>"conservative" venue in terms of pre-match events seems to be Dublin 
>(perhaps unsurprisingly given the complexities of the identities 
>potentially expressed by an Irish rugby team selected on a 32 county 
>basis- though there was a period when you didn't seem to be able to 
>have a game at Lansdowne Road without the Irish President turning up 
>and insisting on being presented to the teams) while the undoubted 
>increase in pre-match events at Twickenham has been a slow build up 
>rather than a massive one-off surge as seemed to happen in Scotland.
>
>Pre-match events in Cardiff still seem to focus on the traditional 
>community singing, though the repertoire seems to have shifted a bit. 
>Back in the 1970's when the BBC pre-match summarisers "went outside 
>to pick up the atmosphere" (something they always did at Cardiff more 
>than any other ground) the singing featured a mix of hymns and 
>traditional songs in a mix of English and Welsh. These days, as Paul 
>suggests, you seem to get rather more of Tom Jones' Greatest Hits and 
>other bits of relatively modern popular culture. The Welsh seem to 
>have been ahead of the game in professionalising the pre-match 
>entertainment with the introduction of figures like Max Boyce (for 
>the benefit of non-UK forumites, a comedian and singer who made a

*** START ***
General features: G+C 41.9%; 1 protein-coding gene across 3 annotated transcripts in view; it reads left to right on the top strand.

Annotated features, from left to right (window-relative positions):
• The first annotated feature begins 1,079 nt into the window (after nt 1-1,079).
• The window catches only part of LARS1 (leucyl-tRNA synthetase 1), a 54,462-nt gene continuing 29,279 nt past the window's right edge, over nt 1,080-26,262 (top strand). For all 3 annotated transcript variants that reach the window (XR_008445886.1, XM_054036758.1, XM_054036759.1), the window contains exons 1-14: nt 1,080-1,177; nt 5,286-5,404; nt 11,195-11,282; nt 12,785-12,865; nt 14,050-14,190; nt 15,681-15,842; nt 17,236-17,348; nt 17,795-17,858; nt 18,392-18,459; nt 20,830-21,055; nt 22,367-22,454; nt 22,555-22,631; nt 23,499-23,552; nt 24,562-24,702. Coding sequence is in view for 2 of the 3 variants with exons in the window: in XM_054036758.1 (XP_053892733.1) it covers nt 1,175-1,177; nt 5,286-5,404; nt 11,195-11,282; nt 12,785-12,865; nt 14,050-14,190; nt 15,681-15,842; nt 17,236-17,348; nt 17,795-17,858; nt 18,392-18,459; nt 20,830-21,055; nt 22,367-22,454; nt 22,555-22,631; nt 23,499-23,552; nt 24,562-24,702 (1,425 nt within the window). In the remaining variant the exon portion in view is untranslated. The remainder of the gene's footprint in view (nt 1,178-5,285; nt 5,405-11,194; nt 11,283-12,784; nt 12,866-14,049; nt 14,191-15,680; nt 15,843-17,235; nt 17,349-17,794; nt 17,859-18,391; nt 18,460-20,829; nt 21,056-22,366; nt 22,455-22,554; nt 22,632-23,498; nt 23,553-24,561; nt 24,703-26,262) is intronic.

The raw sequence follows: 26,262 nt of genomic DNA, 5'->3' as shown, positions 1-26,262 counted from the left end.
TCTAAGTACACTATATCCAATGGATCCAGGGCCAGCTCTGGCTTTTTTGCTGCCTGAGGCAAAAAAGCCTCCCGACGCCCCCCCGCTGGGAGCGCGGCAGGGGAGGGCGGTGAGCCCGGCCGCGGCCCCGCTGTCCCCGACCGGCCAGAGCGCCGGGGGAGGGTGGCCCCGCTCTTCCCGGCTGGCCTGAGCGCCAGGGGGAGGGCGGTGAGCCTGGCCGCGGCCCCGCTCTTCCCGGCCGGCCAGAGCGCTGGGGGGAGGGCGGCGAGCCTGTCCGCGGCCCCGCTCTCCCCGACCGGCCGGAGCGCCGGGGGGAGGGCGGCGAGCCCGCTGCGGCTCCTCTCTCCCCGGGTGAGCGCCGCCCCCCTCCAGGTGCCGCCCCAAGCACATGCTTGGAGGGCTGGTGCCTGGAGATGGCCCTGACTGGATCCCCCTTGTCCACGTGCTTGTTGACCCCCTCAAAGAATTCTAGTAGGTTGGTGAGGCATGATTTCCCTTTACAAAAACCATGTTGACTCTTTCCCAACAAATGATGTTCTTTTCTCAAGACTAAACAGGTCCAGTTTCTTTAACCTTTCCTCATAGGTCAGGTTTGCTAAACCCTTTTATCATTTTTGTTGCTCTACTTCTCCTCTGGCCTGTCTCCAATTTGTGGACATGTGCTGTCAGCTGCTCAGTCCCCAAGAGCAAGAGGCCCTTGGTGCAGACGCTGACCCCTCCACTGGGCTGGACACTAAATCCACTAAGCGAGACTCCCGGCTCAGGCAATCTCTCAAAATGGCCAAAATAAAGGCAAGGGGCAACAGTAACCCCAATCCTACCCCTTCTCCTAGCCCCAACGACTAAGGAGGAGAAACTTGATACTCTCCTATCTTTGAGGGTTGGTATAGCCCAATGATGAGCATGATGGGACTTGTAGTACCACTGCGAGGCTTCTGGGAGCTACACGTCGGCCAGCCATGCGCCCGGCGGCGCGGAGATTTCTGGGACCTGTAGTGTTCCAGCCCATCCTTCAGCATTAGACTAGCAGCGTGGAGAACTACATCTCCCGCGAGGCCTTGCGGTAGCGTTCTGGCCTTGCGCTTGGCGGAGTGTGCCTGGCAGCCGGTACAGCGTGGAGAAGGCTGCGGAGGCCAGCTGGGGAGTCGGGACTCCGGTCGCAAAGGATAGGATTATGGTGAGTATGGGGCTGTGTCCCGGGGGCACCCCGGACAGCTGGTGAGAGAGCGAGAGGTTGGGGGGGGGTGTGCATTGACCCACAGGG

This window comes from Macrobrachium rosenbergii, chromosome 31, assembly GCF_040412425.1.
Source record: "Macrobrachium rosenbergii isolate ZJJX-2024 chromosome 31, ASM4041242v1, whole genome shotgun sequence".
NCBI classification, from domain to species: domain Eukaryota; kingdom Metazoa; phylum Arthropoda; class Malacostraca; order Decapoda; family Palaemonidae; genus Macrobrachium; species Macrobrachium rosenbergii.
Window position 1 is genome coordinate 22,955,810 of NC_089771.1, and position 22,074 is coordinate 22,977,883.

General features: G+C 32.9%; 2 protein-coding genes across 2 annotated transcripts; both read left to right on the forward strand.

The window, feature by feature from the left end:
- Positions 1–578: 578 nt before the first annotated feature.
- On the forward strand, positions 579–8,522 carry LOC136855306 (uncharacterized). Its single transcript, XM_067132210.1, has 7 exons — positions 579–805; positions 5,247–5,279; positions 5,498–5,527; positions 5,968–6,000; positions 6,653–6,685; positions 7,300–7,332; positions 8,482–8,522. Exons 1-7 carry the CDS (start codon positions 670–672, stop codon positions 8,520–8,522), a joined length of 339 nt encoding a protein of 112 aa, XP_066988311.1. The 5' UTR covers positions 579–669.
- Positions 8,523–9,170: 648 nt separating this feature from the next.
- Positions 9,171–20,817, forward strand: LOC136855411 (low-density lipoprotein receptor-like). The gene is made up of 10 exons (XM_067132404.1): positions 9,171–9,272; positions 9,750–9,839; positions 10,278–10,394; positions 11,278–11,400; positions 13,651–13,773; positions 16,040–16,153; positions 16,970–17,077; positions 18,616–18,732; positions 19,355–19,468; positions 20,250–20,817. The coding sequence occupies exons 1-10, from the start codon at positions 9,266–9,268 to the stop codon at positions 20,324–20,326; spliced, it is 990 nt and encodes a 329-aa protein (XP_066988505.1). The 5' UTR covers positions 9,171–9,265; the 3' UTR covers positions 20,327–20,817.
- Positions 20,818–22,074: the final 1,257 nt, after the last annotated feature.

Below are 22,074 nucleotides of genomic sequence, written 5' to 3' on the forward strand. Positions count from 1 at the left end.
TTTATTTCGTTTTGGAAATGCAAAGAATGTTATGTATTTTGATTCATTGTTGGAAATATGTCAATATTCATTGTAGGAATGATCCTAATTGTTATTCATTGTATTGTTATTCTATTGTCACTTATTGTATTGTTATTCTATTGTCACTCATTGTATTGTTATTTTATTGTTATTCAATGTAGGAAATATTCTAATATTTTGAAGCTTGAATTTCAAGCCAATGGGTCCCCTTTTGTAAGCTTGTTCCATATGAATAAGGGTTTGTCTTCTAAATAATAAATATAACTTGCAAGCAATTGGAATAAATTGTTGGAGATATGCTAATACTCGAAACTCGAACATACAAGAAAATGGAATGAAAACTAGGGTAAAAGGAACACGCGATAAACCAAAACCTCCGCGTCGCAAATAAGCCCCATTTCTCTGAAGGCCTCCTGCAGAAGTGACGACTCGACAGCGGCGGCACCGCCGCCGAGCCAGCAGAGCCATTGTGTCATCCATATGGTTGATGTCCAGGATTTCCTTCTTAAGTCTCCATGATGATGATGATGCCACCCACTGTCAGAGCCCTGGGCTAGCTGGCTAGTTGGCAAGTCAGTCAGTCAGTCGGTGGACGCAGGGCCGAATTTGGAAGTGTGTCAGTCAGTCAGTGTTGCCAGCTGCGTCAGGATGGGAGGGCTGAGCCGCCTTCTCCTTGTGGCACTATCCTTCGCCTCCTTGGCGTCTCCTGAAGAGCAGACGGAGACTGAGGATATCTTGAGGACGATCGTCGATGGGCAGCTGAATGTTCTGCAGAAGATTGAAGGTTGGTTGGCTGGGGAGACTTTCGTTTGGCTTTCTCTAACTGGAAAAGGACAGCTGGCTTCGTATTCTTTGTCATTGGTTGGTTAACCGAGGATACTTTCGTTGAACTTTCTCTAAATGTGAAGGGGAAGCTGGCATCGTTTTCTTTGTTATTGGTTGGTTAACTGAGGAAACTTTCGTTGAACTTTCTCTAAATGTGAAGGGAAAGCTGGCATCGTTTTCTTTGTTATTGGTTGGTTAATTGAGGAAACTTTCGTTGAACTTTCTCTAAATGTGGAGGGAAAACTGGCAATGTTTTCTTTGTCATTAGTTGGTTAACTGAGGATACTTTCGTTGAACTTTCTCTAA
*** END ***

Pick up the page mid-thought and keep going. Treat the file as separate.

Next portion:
>highly successful career out of his persona as a professional South 
>Welsh rugby fan- although in his case the persona was the real man 
>writ large) to lead the singing.
>
>There may again be complexities over the increasing elaboration of 
>the pre-match entertainment. It's interesting that this seems to have 
>happened least in Ireland, where the Lansdowne Road ground is the 
>oldest and least modernised one in current use (it is indeed 
>scheduled for redevelopment later this year- and for reasons to be 
>set out below it will be interesting to see what happens in the 
>rebuilt stadium). In England, Twickenham has been the subject of 
>piecemeal redevelopment stand by stand- though there are already 
>beginning to be complaints that the expanded ground is losing its 
>atmosphere. Murrayfield underwent comprehensive rebuilding in the 
>1990's while Wales moved to a completely new custom built stadium 
>(with a strange exile period when they played their "home" matches at
>
>the old Wembley stadium in London- my quite unscientific impression 
>is that the pre-match entertainment began to be ramped up precisely 
>during this time). In both Scotland and Wales there have been 
>complaints that the new grounds, whatever their other merits, lack 
>atmosphere and it is entirely possible that expanded pre-match 
>entertainment is an attempt to rebuild this. It should also be borne 
>in mind that international tickets are now quite expensive and there 
>may be a perceived need to provide value for money- especially for 
>countries like Scotland where the performance on offer on the pitch 
>has been less than inspiring in recent years. Having said that, once 
>the ratchet has gone up it never seems to go down- as US forumites 
>who follow the Super Bowl will no doubt appreciate (how do you follow 
>the Rolling Stones?).
>
>Overall there is something worthy of further study here.


We come spinning out of nothingness, scattering stars.  The stars form a circle, and in the center we dance.
Rumi

http://www.geocities.com/omygoddess_soaps/